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Left on the Drawing Board


I recall being in a meeting, one of those meetings in the olden days where we drove to a location and actually met in the same room as others. On this occasion it was Exeter. Exactly 80 miles from door to door. This was a common if not everyday occurrence. The joy for me was an hour of quiet solitude while I drifted up the A30. It also gave me an hour to shake off my hangover, another common occurrence. At the time, the company I had been a part of for a considerable time had recently been acquired by an Australian division of an American company. They wanted to shake things up a bit. So I found myself in a meeting.


This meeting was the first international meeting I had experienced. There was a device in the middle of the conference table that allowed a meeting to take place in America simultaneously. How quaint!

The topic of the meeting was “Action Planning for Clients". It must have been about 2005. The


Americans were telling us about some new and innovative thinking. A 5 stage process called S.M.A.R.T. action planning. Specific, Measurable, Achievable, Realistic and Time-bound. We were expected to embrace this new thinking. Little did they know we had been embracing this innovative thinking since the mid 80’s but of course that info fell on deaf ears. We completed the meeting nodding sagely, not that we could be seen, while we wasted our time. Then I drove 80 miles home for dinner. If only I could get that time back.


My head must be so full of junk. Psychobabble and the latest regurgitation of old ideas. There’s a complete industry, or there was, that relies on the recycling of old thinking. It’s a bit like supermarket Christmas publications.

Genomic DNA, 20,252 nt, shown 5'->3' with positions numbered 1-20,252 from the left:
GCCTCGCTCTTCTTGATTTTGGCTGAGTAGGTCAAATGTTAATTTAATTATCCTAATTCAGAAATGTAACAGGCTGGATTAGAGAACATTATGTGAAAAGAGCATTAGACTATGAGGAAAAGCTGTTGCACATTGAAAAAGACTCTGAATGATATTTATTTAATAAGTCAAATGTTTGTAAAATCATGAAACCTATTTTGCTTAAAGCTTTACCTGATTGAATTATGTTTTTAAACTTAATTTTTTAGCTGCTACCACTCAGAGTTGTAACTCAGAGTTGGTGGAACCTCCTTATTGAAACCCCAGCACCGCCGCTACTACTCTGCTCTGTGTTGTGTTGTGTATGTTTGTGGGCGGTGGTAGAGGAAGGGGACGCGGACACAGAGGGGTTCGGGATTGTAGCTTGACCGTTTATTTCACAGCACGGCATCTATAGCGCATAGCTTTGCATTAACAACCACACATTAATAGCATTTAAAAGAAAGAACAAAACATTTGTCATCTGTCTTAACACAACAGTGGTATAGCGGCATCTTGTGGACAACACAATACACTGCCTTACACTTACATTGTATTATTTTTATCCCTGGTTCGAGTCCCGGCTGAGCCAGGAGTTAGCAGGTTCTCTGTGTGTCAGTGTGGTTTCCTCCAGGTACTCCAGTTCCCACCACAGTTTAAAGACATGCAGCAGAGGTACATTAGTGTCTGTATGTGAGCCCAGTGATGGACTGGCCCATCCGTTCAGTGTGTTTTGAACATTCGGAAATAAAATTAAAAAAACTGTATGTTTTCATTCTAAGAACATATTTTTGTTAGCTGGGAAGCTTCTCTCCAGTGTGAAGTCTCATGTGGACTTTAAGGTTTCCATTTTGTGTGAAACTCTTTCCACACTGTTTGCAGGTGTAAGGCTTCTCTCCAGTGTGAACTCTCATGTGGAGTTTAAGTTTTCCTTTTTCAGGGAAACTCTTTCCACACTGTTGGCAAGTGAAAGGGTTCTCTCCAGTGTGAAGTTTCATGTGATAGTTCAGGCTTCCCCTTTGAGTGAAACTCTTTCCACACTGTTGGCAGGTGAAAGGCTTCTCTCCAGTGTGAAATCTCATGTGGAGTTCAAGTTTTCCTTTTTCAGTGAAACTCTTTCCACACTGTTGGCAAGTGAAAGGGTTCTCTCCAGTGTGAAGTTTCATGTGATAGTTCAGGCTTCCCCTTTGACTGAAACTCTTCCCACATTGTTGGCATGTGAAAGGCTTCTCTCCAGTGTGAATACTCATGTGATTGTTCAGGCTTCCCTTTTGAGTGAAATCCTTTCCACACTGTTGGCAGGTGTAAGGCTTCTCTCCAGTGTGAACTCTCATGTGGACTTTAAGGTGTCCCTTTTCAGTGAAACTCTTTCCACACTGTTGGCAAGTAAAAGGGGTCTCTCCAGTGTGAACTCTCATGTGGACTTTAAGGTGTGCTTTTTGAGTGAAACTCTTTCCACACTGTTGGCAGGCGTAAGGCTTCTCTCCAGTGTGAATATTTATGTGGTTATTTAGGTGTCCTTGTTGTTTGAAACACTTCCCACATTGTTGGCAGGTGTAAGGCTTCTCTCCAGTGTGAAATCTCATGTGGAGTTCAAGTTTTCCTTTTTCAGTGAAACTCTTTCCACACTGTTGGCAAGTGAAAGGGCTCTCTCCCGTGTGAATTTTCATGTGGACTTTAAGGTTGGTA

It was time I was gone from this industry. I’d had enough of bloody psychologists like Honey and Mumford wittering on about “Learning Styles" I was sick of hearing about Kolb's “Experiential Learning Cycle”. Bleddy hell I needed a project where I could get my hands dirty. So we bought a house in Brittany. An ideal distraction from my “normal" life.


By now you probably realise I like a good project. Someone, a psychologist probably, describes 4 stages of a project, the 4 D's; Discover, Design, Develop, Deliver. Is there no escape?

What does all this mean? Well, one thing it means is I have a head that’s full of ideas and things to do. I have a shed with things to fart around with. I have stuff to play with. Retirement, for me, promised the opportunity to get a lot of exciting things underway. I've accumulated a lot of paraphernalia for a happy and stimulating time. One of my plans was to load my trailer and motorhome with kayaks, electric bikes, a drone, a nice DSLR camera, action cameras and plenty of other bits and pieces then drift around Europe for a month or two a couple of times a year. All the stuff is here ready to go.


My mental drawing board overfloweth.

As a planner, a practical sort of person, someone that likes a new idea and then likes to get on and do it, this has become a tough post to write. All my plans and ideas now seem like water in a colander. As I look about me, on every shelf, in every corner, in the loft, in the garden are projects in waiting. It takes all my resolve to maintain some kind of equilibrium.


So there it is.


A whole load of stuff left on the drawing board.



Last call for the next Coffee Club.

Topic: Coffee Club 17 Jan

Time: Jan 19, 2021 10:00 AM

Join Zoom Meeting

https://us04web.zoom.us/j/71476295303?pwd=dzNTaVM0SzZ1VkpncjBkdHArdEVsdz09

Meeting ID: 714 7629 5303

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